When East Meets West: The Last Spike of the Transcontinental Railroad

On May 10, 1869, the Union Pacific and Central Pacific railroad lines joined 1776 miles of rail at Promontory Summit, Utah Territory.
On May 10, 1869, the Union Pacific and Central Pacific railroad lines joined 1776 miles of rail at Promontory Summit, Utah Territory.

It was 150 years ago today—on May 10, 1869—that "The Last Spike" was driven into America's first transcontinental railroad. This Last Spike was made of gold, so anyone could tell it was important, but there was plenty more to get excited about.

What Railroads Can Do For You

Before the transcontinental railroad, travel from the East to the West Coast took many moons and cost at least $1000 (the equivalent of just under $20,000 today). If you journeyed overland, bandits, foul weather, or unexpected hazards might strand you in mountains, and for any number of reasons—up to and including Divine Wrath—your party might drop from thirst, hunger, or pestilence, leaving bones for strange rodents to gnaw and scatter. If you went by water, the trip would be long and you might get bored, which is a drag.

After the nation-spanning railroad was completed in 1869, a ride from New York to San Francisco could be over in a week, for less than $100. You would be free to spend the whole trip eating and sleeping in comfort, writing love letters to your mistress, and reading, instead of living harrowing tales of privation and danger. Trade benefited as much as passengers. (Think of all that freight!) Even fresh food could be transported over the rail lines. At last, the coasts were tied together.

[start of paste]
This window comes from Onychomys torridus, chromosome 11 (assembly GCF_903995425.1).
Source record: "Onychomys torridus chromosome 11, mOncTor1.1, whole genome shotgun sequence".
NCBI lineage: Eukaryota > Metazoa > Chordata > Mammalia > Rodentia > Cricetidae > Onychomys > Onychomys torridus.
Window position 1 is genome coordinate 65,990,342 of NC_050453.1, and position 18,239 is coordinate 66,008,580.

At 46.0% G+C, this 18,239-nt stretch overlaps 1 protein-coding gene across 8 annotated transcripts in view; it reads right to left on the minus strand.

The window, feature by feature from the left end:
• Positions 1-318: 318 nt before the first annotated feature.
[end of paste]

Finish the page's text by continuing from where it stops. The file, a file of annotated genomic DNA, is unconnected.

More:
So if the transcontinental railroad was such a great idea, why didn't they build one earlier?

First, the railroad and steam locomotive had to be invented, which didn't happen until a little into the 19th century. Then, by the time such a project was technologically and logistically feasible, the States were beginning their Great Schism, which would lead to the Civil War; and various North-South debates about the fate of the West, the future of slavery, and the routes of the rails paralyzed negotiations.

The Great Railroad Race

The Civil War actually advanced the transcontinental railroad project, since it freed up the Union to build whatever it wanted without a care for what the Southern grumblers thought. In 1862, then, Congress managed to forge the Pacific Railroad Act, which granted money and land for every mile of rail constructed toward the goal of an East-West connection.

The two companies involved were the Union Pacific and Central Pacific, racing from Omaha and Sacramento, respectively, for as many subsidized miles as they could build before the rails met. (It was a "race" because the total mileage between two points is finite, so an extra mile earned by Union meant one less for Central, and vice versa.) The Union Pacific crews were composed of Irish and German immigrants, Civil War vets, free black citizens, and some Native Americans. The Central Pacific utilized more than 10,000 Chinese employees willing to work for less and in perilous conditions—which was important for Central, since they had to climb and blast their way through the Sierras almost as soon as they left Sacramento.

The Tracks Meet at Promontory, Utah

A meeting of the engines at the Golden Spike National Historic Site, Utah
A meeting of the engines at the Golden Spike National Historic Site, Utah.

Congress made the fool's mistake of assuming some motivating rationality on the part of the railroad companies, and not just base greed, so they didn't dictate just how, when, or where the rails must meet. When Central and Union crews ran into each other in northern Utah, instead of merging the lines right away, they set off building miles of parallel grading, with each company hoping to acquire more mileage and thus more of the reward money. With a kind of paternal exasperation, then, Congress had to set a junction point; and they chose Promontory, Utah—a little tent town of railroad workers and prostitutes just north of the Great Salt Lake.

Precious Metals and Railroad Fat Cats Make Good News